MALI: A second coup within a year has plunged Mali into a new phase of political turmoil as violence continues in northern and central parts of the country. The coup was led by the same men who seized power last year, and followed a disputed cabinet reshuffle that would have replaced two putschists.
PERU: Two weeks ahead of the final round of voting in Peru’s presidential election, a splinter faction of the Shining Path extremist group killed 18 residents in an eastern region where it is believed to provide security to drug-traffickers. The attack, and warnings to villagers not to vote, were reminders of the massacres the Maoist group routinely perpetrated before being largely defeated by 2000 after a ‘dirty war’ with the government of president Alberto Fujimori that left some 70,000 people dead or disappeared. Fujimori’s daughter, Keiko, will face off against Pedro Castillo, an Indigenous school teacher, in the 11 June polls.
ROHINGYA CAMPS: Parts of the Rohingya refugee camps in Bangladesh are on lockdown as COVID-19 cases rise after staying relatively flat through much of the pandemic. The WHO has recorded more than 1,100 cases in the cramped camps – but this tally has nearly doubled over the last month. Bangladesh’s government earlier suspended vaccination plans for refugees, saying it needs more supplies from the COVAX vaccine-sharing programme.
SOMALIA: Crisis averted, it seems. Somalia’s federal government, and leaders of its semi-autonomous states, reached agreement after talks this week on long-delayed national elections, heading off a political conflict that threatened all-out civil war. The deal, announced on 27 May, sets out a plan for parliamentary elections to begin within 60 days, with the selection of the president by clan leaders thereafter.
SUDAN: Prime Minister Abdalla Hamdok met with rebel leader Abdel-Aziz al-Hilu in South Sudan’s capital this week as a new phase of peace negotiations got going. Al-Hilu did not sign up to a 2020 peace agreement between Sudan’s transitional government and armed and opposition groups.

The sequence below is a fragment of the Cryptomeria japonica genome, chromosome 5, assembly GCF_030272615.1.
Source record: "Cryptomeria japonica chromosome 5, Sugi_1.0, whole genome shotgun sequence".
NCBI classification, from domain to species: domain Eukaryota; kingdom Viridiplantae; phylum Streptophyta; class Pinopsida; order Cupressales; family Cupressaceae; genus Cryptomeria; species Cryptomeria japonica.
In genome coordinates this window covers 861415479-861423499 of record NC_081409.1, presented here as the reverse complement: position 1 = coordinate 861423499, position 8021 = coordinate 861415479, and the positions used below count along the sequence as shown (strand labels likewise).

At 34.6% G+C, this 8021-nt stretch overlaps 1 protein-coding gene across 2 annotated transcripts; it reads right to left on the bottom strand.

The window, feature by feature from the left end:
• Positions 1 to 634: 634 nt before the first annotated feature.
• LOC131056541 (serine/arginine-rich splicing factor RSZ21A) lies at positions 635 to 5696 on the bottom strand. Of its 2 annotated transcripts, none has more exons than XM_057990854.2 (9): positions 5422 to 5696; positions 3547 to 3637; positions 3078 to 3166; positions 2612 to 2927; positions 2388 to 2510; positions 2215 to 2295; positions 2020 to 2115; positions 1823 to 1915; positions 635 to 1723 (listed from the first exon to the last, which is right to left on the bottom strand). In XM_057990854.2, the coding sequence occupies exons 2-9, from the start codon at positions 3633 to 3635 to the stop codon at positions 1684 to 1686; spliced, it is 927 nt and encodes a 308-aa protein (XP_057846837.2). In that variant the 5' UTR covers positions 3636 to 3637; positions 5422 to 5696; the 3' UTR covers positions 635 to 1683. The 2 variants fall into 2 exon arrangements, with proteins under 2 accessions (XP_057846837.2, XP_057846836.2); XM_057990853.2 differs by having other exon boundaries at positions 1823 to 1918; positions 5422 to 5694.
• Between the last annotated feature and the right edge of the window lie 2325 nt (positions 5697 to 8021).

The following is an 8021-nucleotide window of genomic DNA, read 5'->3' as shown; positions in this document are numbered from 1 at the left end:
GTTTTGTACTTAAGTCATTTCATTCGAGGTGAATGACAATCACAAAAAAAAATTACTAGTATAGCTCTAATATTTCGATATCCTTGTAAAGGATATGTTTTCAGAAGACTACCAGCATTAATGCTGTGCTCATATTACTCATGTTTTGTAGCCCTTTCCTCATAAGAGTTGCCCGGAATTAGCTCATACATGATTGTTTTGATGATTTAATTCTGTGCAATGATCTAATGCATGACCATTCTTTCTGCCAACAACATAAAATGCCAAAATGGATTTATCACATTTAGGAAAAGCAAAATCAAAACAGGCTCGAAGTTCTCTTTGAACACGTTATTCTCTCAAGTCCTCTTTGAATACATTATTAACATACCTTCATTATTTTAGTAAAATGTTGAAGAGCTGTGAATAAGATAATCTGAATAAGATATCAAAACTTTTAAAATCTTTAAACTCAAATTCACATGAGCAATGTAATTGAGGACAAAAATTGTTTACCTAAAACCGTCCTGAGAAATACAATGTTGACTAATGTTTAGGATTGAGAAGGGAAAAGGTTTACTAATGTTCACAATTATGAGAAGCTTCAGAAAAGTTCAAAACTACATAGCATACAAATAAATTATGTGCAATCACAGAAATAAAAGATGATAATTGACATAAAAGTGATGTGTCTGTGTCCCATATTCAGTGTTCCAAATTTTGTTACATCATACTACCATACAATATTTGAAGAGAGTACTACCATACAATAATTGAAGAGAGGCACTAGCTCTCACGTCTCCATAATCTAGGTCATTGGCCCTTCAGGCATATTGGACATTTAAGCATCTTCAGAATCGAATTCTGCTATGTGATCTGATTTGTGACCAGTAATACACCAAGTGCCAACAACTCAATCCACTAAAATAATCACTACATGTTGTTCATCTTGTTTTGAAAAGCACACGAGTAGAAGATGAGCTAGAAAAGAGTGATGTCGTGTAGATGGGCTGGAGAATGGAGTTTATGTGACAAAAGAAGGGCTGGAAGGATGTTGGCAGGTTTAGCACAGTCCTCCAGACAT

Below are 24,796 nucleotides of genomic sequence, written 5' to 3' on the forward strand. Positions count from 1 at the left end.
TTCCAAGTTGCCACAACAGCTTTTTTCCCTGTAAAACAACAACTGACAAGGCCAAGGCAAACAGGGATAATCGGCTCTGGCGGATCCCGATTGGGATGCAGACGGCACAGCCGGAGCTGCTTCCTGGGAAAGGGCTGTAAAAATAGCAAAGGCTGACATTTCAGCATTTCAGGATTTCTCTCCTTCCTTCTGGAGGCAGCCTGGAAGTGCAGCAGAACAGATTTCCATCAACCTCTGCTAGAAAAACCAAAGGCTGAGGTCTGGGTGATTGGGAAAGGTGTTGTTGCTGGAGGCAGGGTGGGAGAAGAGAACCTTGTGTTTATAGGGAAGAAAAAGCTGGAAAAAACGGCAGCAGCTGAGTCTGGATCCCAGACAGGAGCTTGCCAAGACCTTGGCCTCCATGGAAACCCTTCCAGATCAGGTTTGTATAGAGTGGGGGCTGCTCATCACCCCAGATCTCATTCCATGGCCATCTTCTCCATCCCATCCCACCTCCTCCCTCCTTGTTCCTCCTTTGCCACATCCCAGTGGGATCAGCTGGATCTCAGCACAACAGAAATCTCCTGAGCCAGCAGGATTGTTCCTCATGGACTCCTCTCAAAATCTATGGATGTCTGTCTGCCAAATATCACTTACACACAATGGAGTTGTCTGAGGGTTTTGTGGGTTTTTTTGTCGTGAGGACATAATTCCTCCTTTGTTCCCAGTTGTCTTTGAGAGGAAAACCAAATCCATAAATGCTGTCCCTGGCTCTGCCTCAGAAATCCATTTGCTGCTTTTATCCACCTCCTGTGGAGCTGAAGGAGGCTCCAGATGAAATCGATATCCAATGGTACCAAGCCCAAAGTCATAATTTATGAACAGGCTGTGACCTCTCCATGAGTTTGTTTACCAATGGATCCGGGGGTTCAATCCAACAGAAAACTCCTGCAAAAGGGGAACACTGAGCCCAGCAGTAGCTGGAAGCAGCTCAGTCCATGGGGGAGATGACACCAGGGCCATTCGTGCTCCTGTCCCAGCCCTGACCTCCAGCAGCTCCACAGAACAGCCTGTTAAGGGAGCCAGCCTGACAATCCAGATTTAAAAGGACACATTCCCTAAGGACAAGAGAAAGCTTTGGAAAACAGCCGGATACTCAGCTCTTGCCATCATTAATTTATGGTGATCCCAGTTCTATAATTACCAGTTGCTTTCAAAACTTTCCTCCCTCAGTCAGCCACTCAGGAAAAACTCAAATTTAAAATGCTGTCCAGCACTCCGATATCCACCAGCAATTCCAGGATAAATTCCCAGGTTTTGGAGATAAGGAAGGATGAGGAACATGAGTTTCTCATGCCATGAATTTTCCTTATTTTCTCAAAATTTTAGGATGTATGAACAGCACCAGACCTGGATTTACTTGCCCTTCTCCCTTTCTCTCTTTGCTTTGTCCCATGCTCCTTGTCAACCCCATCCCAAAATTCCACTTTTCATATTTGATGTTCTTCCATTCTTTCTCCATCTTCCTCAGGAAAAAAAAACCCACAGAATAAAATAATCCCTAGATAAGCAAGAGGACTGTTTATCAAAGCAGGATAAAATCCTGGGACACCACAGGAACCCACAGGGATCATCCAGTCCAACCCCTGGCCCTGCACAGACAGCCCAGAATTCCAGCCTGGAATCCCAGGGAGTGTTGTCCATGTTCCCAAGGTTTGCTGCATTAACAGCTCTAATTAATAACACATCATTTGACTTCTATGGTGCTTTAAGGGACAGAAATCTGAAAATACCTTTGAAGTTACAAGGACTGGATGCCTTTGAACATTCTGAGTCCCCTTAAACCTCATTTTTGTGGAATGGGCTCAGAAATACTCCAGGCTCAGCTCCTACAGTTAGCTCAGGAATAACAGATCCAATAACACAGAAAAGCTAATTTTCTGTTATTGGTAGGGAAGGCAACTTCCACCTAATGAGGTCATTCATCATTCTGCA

As COVID-19 cases and deaths surge in India, unequal access to vaccines and healthcare is causing an information gap and compromising response efforts. At first, those aged 18 to 44 could only book a vaccine in English using a centralised online system – the Cowin app – that requires access to a smartphone or computer and a strong internet connection. But a sharp digital divide meant only a few elite, tech-literate city dwellers could get jabs. Identity requirements and English literacy posed further problems. In response, India’s health ministry announced last week that states can offer on-site registration in government-run clinics for all adults. The government also promised to roll out the Cowin app in Hindi and 14 other languages this month. Even if this is done, as Bhavya Dore explains in our weekend read, the government would still have to deal with vaccine hesitancy and misinformation being spread online. With ongoing vaccine shortages, activists say more must be done to ensure doses are available to all. Individuals, civil society groups, and local administrations are trying to bridge the digital divide in underserved areas. But locals worry that it won’t reach everyone who needs help.
Who’s the best aid donor?
Three in every ten dollars (at least $45 billion a year) of reported “development assistance” never reaches low- or middle-income countries – it’s spent in the giving country or on administration. This is one gloomy finding from a new study that says there are few signs that aid is improving in quality. According to the Center for Global Development think-tank, the Rome-based International Fund for Agricultural Development, or IFAD, is the best international aid donor in the world, and Greece is the worst of 49 major funders. The Quality of Official Development Assistance measures 17 indicators in four broad criteria. IFAD scores highly in transparency and not attaching strings (on that one, the International Monetary Fund is the worst). Sweden is the best at paying attention to the impact of its spending, while the Asian Development Bank is best at fitting its work to the receiving country's priorities. The fourth dimension is related to transparency: 16 donors don't publish their spending in the industry standard aid data format, and 11 only release details of less than half of their outgoings.